SUNDAY 26TH TO FRIDAY 31ST AUGUST 2012
Ahhhh! That’s better, back on the river, lots of bends to keep you guessing, willow trees trailing their leaves in the water, old multi arched bridges, and mellow mills and the hoot of a steam whistle. Shortly after passing under Peterborough High Road Bridge and the railway bridges, on the left hand side is the Peterborough terminus of the Nene Valley Railway, unfortunately from our position down on the river we couldn’t see the source of the hooting, but we would later.
After three locks and nine miles we arrived at the railway bridge at Sutton, the map showed the EA mooring to be on the far side of the bridge and it may have been once, but now there was a floating pontoon just before. As we walked up from the river Wansford Station, level crossing and signal box were immediately in front of us and then followed all the fun of a size train set. Thomas and friends were in full steam on this bank holiday weekend as we joined the many other train spotters wandering around the station and sidings.
The next morning, Monday, we walked Duggie down the rail track to where they do demonstrations of mail bag pick up and drops offs, in fact in the sidings, they have the last surviving Royal Mail coach that was involved in The Great Train Robbery back in the 60’s.
We passed several more picturesque lock side mills before we stopped for the night just after Ashton Lock. Here we met up again with Ken and Linda, who Jacquie had firat met whilst I was in hospital in Selby in 2010. We walked into thatched village of Ashton, we didn’t visit the Chequered Skipper, but it has a good reputation: apparently the village is owned by the Rothschild family and is an immaculately maintained estate village.
This part of the river is very lovely with several church spires or towers visible at any one time. By Tuesday lunch time we moored at the bottom of the garden of The Kings Head pub at Wadenhoe. We were seduced by the menu and went for a full three course lunch, the deserts were especially delicious and we slept the afternoon away and didn’t eat another thing until breakfast on Wednesday.
On Wednesday morning we wandered around, Wadenhoe and it is delightful, in one of the paddocks a couple of pretty Alpacas regarded us over the fence. The village is a trust as the last squire George Ward Hunt died without an heir and it is again, beautifully maintained.
Unfortunately although the sun was shining brightly this morning the forecast was for heavy rain showers later and we had the notorious Islip footbridge to get under. Before we left Wadenhoe moorings I filled the water tank to the top of its 450 lt, capacity, calculating that this was equal to six fellas sitting in the bow and got away in the sunshine. Sure enough just before Islip Lock an iron footbridge seemingly blocked our way, I had been advised to keep well over to the right as supposedly there is a little more head room here. I sighted along the cratch cover and decided it would just clear and it did by ½ an inch, however an overhanging tree stopped our exit and I had to back up and go though at a slight angle, but we made it. I had seriously been considering dismantling the cratch and was very relieved that this wasn’t necessary.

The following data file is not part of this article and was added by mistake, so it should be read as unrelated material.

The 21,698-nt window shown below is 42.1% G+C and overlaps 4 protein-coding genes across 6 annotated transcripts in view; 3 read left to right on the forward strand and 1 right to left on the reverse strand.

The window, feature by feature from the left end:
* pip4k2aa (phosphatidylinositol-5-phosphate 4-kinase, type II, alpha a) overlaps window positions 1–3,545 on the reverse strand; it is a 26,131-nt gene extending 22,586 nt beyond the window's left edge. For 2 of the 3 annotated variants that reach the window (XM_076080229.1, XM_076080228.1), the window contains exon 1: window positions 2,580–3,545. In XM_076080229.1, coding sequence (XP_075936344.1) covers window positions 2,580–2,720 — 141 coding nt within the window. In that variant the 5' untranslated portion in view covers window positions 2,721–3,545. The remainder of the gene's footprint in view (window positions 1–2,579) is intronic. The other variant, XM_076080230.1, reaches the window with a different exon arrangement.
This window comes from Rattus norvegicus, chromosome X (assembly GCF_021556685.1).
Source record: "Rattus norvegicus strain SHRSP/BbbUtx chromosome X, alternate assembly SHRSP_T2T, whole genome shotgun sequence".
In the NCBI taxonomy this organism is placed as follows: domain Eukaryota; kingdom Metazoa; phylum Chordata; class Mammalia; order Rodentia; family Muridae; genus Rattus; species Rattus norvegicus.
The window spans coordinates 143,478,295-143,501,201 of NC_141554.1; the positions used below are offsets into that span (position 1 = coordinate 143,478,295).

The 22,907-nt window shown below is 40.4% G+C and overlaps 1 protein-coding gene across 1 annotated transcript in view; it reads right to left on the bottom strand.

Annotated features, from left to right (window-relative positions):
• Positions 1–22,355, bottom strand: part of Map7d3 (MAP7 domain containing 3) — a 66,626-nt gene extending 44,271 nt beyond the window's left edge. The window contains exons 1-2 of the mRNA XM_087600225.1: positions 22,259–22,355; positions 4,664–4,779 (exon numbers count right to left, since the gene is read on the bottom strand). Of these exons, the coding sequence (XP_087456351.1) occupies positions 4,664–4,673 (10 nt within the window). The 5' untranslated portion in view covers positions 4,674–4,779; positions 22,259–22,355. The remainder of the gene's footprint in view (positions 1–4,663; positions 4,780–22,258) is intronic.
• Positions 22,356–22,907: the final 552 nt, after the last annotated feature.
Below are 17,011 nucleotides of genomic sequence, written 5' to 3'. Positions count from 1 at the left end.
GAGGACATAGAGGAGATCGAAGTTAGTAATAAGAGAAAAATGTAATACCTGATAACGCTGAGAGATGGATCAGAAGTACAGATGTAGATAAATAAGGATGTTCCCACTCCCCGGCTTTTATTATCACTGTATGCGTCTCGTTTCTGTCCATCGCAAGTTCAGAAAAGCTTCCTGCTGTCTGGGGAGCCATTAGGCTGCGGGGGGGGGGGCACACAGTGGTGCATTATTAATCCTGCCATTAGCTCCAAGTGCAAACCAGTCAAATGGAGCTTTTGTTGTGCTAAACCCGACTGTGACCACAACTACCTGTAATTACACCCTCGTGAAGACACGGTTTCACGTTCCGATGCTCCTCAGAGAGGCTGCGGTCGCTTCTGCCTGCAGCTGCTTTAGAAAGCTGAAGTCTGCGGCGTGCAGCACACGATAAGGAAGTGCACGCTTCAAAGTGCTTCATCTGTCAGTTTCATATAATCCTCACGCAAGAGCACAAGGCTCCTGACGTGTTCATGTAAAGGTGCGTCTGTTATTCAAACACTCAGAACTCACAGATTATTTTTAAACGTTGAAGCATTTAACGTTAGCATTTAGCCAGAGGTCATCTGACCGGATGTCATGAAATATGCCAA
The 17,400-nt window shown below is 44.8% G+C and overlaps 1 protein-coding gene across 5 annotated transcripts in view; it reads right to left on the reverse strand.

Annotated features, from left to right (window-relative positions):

I thought this was an end to our headroom problems, until the first arch of the medieval Nine Arched Thrapston Bridge came into view, I thought we would never get through that, but thankfully as the other arches came into view I realised that the navigation arch was much bigger. As we began to exit the arch I had to turn hard right to reach the mooring, even then bow was on the opposite bank, leaving just enough room for the stern to clear the bridge parapet, but we were soon snugly tied up before the rain came down.
We sat out the rain on Thursday, with other boats moored alongside us waiting for the water level to drop before attempting the footbridge, that made me feel really smug about pushing on yesterday. On a bright and warm Friday I decided to clear out the engine bay, rub down the rusty bits, prime and top coat it all. The forecast was no rain, so I felt comfortable leaving tools and paint pots on the grass beside the boat whilst the paint dried overnight, the weather had other plans and it started to rain, so very hurriedly we bundled it all under the cratch.
Marilyn and Brian joined us for the weekend on Friday evening in time to enjoy an excellent meal in the Woolpack pub in Islip before we welcomed them back on to Skyy for a farewell cruise.